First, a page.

So here are some other practical strategies and tips on how you can overcome resentment and anger. First of all, you have to realize that you are 50% of the equation of what is going on in your relationship. I know that’s kind of like, “Really? They did this and they did that.” And you want to point the finger at them. But in reality, we all have to take 50% responsibility for what’s going on in our relationship.

And so, that means that before you start building up all that negative emotion, first look at yourself and then what is it that you’ve been doing or not doing in some cases that is contributing to the issues that you may angry or resentful about? Take full responsibility for your role in what is creating the disconnect in your relationship. You can’t be responsible for your partner’s parts however you can be 100% responsible for your part.

So, one of the things you can do is write it all out. Write out all the stuff. Take a look at what you wrote about that situation and examine it and learn from it. Look at what maybe your role is. Maybe you’ve been holding back from communicating. Maybe you have been doing some things that pointing the finger, making your partner feel bad and then they are holding back and now you’re feeling angry and resentful about that.

Again, once you’ve done that and examined your role first and then go ahead and ask for that time with your partner and talk to them about it and how you’re feeling. And listen to how they are feeling and then together create a plan and a strategy so that down the road you can avoid those situations that maybe causing that anger and resentment. It’s critical to create a plan and a strategy so again you don’t fall back into some of those old patterns that you may have been falling into that have created that – those negative emotions.

Now, this next tool that I’m going to be sharing with you is really one of my favorite tools to share with individuals and couples when they’re pointing the finger at someone else. And this tool is called The Work of Byron Katie and it’s really a great tool for investigating stressful beliefs or concepts you may be holding about another person. I can guarantee you that if you have the courage to use this tool that it will help 100% release some of the negativity that you’re holding, anger and resentments and free yourself to create an even deeper and loving relationship with yourself and with the other person.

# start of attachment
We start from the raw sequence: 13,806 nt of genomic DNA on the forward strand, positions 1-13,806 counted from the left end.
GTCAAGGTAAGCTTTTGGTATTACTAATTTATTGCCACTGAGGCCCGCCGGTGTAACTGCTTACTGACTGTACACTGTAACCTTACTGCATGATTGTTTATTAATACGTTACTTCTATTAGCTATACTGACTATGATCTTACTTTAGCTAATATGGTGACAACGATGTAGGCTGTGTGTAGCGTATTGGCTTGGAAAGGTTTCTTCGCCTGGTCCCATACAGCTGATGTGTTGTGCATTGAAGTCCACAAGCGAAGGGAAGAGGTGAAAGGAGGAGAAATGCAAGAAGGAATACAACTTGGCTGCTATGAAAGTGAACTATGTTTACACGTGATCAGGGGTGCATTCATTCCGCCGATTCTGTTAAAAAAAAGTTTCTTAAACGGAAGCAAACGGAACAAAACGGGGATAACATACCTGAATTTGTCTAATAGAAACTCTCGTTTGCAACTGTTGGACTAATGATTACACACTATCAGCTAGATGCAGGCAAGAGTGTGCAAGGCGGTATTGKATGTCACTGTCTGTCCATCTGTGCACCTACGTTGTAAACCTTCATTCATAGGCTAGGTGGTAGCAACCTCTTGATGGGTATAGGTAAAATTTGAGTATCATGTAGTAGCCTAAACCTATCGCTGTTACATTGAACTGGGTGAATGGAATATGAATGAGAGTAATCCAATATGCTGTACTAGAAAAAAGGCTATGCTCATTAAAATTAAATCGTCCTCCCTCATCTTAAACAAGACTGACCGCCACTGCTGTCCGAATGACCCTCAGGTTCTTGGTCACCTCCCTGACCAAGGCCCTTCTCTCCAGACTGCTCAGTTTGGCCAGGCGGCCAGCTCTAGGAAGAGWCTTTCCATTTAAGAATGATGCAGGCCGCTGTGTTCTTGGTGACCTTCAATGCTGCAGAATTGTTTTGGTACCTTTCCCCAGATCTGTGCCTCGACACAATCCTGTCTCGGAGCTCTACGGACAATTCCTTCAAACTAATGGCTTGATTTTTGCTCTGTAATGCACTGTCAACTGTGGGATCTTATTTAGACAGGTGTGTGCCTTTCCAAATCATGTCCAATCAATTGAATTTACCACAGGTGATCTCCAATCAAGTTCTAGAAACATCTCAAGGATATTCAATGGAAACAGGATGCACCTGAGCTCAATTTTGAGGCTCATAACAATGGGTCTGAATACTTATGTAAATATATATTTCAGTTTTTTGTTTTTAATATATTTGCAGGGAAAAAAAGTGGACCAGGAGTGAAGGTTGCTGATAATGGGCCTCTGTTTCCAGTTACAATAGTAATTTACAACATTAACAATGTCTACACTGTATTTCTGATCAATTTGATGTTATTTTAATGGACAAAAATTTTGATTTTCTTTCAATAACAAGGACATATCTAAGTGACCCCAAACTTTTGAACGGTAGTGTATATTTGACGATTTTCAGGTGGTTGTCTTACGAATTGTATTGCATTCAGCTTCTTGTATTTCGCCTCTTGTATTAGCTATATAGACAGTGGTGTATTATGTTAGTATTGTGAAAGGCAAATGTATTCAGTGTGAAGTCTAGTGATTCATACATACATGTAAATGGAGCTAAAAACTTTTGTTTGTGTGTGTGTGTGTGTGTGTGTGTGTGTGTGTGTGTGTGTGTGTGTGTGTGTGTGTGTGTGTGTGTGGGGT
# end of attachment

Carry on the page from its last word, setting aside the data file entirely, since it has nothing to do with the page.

So, one of the things I want to tell you about this tool is I’m going to teach you how to use this tool but then you’re going to have someone facilitate you or I’ll give you a way that you can have someone facilitate you if you don’t have someone that could do it for you.

So, what you’re going to do first is write down this statement. In this situation, what angers, confuses or disappoints you and why? In this situation, what angers, confuses or disappoints you and why?

So you’re going to fill in this blank, “I am (blank)” and then in that blank, you’re going to fill in the emotion, “with…” and then the name of them, “because I am (blank)” that’s where you put the emotion, “with …” that’s where you put their name, “because…” so that’s where you put the situation.

So for example, “I am angry with Joe because he never helps around the house and I have to do everything.”

So when you write things down, don’t hold back and don’t make it pretty. Truly let it all out. Write out the feelings. No one has to see it but you and the person who will be facilitating you in this process.

Then the next thing you’re going to write down is in this situation, how do you want them to change? What do you want them to do? So in this situation, how do you want them to change or what do you want them to do?

So for example, “I want Joe to be more helpful. I want him to initiate help around the house. I want him to ask me for how he could help me.”

Then look at these two statements and now look at what you wrote. And just to get you started in this process, notice where are all the shoulds, what they should be doing or have done or said. Then choose one of them to do the work with.

OK. So then what you are going to do is write the statement of the should. So for example, “Joe should help more around in the house.”